Kutzer returned to Community Counseling Services on August 25, 2009, at which time he reported that he was doing “ok” and had no problems. Tr. 287. Kutzer stated that his sleep was fair and his appetite good. Id. Kutzer noted that when he has a problem sleeping he takes trazodone. Id. The results of a mental status examination were essentially normal. Id. Kutzer did report racing thoughts and some “anxiety.” Id. The diagnostic assessment remained the same: depressive disorder, not otherwise specified; anxiety disorder, not otherwise specified; and polysubstance dependence. Id. Kutzer was prescribed the medications Paxil, Buspar and trazodone. Id.

Kutzer had appointments at Community Counseling Services on September 22, October 20 and December 9, 2009. Tr. 283, 286 and 360.

On September 22nd Kutzer reported that he “just lost [his] job” and that he felt he “was wrongfully terminated.” Tr. 286. He stated that the Paxil and Buspar were “really” helping. Id. The results of a mental status examination were normal other than his mood was described as depressed, anxious, irritable and angry and he had racing thoughts and his judgment and insight were diminished. Id. The cause of his anger and irritability was noted to be the loss of his job. Id. The diagnostic assessment remained the same: depressive disorder, not otherwise specified; anxiety disorder, not otherwise specified; and polysubstance dependence. Id. Kutzer was prescribed the medications Paxil, Buspar and trazodone. Tr. 275.

At the appointment on October 20th Kutzer’s mood and affect were described as bright, his behavior and appearance as controlled and well kept and his insight and judgment as good. Tr. 360. He was oriented to person, place and time and he denied suicidal and homicidal ideations. Id. Kutzer stated that his medications were helping, that he was sleeping well with the trazodone and he recently started a new job. Id. Kutzer was prescribed the medications Paxil, Buspar and trazodone. Id.

On December 9th Kutzer complained of anxiety, racing thoughts and depression after he had been off his medication for 1 ½ weeks. Tr. 283. He had not been compliant with his medications because he had been taking up to six Buspar per day and ran out of his medication. Id. Despite his noncompliance, Kutzer reported that he was sleeping “ok” and had a good appetite. Id. A mental status examination revealed that Kutzer was alert and oriented to person, place and time; his hygiene and grooming were described as good; his behavior was described as appropriate; he had normal speech and motor activity with no abnormal movements; his affect was full; Kutzer reported anxiety, occasional depression, racing thoughts and no motivation; he denied suicidal and homicidal ideations and auditory and visual hallucinations; and his memory was intact and his intelligence described as average and his insight and judgment as fair. Id. The diagnostic assessment remained the same: depressive disorder, not otherwise specified; anxiety disorder, not otherwise specified; and polysubstance dependence. Id. Kutzer was continued on the medications Paxil and trazodone. Id. However, Buspar was discontinued and in its place he was prescribed Vistaril for anxiety. Id.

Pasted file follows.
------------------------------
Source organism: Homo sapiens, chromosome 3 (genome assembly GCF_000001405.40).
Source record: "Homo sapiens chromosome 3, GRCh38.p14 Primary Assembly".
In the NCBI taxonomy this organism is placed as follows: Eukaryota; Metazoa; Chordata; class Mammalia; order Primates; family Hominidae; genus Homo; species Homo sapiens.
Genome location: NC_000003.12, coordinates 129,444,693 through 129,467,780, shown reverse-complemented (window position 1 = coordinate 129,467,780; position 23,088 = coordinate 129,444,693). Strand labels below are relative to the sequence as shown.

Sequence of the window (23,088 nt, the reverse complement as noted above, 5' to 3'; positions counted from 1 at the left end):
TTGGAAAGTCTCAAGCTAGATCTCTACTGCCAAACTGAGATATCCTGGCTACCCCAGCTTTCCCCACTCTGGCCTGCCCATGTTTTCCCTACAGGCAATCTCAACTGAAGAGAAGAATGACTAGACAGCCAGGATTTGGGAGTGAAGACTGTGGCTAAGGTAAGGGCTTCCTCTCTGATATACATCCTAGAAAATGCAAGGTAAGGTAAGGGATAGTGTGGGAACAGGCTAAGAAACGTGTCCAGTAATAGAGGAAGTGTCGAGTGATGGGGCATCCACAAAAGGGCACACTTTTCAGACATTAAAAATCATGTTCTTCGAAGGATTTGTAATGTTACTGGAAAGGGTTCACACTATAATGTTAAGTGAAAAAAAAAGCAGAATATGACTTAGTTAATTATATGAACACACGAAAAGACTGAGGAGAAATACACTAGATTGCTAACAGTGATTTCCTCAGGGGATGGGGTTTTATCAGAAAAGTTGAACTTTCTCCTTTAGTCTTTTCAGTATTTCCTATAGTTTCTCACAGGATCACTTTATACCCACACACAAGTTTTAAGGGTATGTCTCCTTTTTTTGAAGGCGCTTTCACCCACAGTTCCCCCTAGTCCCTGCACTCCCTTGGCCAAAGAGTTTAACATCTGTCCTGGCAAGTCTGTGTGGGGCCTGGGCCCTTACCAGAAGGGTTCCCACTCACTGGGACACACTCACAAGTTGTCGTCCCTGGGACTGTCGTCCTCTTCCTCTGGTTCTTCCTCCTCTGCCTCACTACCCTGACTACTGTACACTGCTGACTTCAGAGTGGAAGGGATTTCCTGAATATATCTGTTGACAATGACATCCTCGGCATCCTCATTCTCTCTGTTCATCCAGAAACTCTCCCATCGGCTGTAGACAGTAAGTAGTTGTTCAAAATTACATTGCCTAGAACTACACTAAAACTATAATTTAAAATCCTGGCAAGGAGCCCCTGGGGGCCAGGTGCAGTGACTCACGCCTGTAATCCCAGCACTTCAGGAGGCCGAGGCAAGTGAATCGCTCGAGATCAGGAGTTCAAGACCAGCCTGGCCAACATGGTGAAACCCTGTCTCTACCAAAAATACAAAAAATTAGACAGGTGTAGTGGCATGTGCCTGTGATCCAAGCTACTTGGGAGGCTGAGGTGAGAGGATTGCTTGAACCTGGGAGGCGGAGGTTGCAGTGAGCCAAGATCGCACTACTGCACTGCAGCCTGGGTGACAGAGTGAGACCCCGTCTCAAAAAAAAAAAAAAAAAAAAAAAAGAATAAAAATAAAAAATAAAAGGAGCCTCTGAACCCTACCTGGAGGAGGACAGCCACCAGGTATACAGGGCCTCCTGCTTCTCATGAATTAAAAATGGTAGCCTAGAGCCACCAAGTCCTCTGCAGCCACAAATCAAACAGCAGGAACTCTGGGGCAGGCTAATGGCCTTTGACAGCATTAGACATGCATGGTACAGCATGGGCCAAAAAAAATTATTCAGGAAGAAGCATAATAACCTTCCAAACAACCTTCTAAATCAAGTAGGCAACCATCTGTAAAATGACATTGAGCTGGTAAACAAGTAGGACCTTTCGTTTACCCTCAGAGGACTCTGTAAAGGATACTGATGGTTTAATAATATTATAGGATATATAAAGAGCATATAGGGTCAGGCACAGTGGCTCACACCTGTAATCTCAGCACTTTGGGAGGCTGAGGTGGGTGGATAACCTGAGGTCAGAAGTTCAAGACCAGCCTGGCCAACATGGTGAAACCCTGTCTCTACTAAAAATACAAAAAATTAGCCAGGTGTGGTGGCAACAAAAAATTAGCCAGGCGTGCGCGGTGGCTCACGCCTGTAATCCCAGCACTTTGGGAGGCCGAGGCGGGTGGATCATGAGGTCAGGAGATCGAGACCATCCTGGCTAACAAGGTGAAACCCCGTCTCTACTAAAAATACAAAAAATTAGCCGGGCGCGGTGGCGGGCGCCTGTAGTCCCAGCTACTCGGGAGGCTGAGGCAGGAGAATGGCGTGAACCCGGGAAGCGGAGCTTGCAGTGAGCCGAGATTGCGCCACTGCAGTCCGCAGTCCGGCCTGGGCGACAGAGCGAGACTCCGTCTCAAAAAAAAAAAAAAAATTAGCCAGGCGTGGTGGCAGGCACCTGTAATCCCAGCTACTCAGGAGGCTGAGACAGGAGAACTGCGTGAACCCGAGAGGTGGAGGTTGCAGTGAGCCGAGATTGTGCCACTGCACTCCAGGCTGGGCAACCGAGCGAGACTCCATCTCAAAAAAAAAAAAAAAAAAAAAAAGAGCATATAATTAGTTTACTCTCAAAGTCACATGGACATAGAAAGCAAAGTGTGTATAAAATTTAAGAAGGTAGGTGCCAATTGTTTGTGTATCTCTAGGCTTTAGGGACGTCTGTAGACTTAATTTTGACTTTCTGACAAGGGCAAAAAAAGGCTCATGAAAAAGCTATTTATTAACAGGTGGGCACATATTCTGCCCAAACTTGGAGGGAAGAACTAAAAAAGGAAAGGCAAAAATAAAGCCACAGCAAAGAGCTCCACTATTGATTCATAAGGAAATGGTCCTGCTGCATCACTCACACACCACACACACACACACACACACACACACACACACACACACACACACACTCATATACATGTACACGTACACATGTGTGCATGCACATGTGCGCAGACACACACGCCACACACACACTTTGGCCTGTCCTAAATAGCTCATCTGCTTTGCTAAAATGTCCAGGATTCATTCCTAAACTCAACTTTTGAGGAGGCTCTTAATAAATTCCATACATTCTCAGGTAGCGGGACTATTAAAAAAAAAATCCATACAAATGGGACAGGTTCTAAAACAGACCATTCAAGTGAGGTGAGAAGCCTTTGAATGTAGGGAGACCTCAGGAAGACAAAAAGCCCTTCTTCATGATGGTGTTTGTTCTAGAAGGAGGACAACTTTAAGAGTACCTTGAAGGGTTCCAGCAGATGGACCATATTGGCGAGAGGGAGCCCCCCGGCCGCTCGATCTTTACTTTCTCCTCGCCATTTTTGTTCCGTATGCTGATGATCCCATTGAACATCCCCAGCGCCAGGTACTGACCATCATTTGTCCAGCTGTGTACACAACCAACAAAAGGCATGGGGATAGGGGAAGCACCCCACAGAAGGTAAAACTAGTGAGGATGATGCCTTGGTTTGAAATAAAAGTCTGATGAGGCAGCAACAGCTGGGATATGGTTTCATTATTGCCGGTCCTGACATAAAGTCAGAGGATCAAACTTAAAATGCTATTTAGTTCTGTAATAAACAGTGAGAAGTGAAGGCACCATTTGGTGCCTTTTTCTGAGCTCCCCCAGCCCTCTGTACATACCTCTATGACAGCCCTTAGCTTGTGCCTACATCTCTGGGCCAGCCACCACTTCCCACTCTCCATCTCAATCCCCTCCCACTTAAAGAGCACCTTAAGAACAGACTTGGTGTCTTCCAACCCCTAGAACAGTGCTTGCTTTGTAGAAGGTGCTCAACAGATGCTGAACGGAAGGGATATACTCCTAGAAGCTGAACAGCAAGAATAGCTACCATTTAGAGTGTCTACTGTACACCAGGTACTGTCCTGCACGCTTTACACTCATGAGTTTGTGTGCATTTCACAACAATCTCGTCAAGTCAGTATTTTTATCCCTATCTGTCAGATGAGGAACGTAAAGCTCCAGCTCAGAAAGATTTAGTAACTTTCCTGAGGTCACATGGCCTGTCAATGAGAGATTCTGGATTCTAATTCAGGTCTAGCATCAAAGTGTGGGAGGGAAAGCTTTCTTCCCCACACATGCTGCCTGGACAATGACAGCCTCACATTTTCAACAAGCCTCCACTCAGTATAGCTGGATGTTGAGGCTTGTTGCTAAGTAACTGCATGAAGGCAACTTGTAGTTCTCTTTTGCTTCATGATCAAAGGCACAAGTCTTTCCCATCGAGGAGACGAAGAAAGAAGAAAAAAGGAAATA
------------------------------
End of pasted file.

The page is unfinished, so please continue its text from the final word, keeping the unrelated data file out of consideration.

On January 6, 2010, Kutzer reported that he was doing “good, ” “feeling much better” and that the Vistaril was helping with his anxiety. Tr. 282. The results of a mental status examination were completely normal. Id. Kutzer was alert and oriented to person, place and time; his hygiene and grooming were described as appropriate; his behavior was described as cooperative; his speech and motor activity were described as clear and coherent; his affect was described as full and his mood as euthymic; his memory and intelligence were described as intact and average; and his insight and judgment were described as fair. Id. Kutzer denied depression, racing thoughts, auditory and visual hallucinations, delusions and paranoia. Id. With regard to his anxiety he stated that it was “much less since starting Vistaril.” Id. The diagnostic assessment remained the same: depressive disorder, not otherwise specified; anxiety disorder, not otherwise specified; and polysubstance dependence. Id. Kutzer was continued on the medications Paxil, trazodone and Vistaril. Id.

Kutzer had two appointments at Community Counseling Services in February, 2010, prior to his father passing on February 25, 2010. Tr. 278 and 280. The records of these two appointments which occurred on February 9th and 23rd reveal that Kutzer suffered from situational anxiety and stress because of his father’s declining health. Id. Kutzer’s mood was irritable, he had racing thoughts and mood swings, but he was alert, oriented, well groomed, with no abnormal behavior; he had normal speech and motor activity; his affect was full and he had no hallucinations, delusions or suicidal or homicidal ideations; his memory and intelligence were described as intact and average; and his insight and judgment were described as fair. Id. On February 9th Kutzer’s dosage of Vistaril was increased and in addition to Paxil and trazodone he was prescribed Zyprexa.[27] Tr. 275 and 280. On February 23rd his dosage of Vistaril was again increased. Tr. 278. On both occasions the diagnostic assessment remained the same: depressive disorder, not otherwise specified; anxiety disorder, not otherwise specified; and polysubstance dependence. Tr. 278 and 280.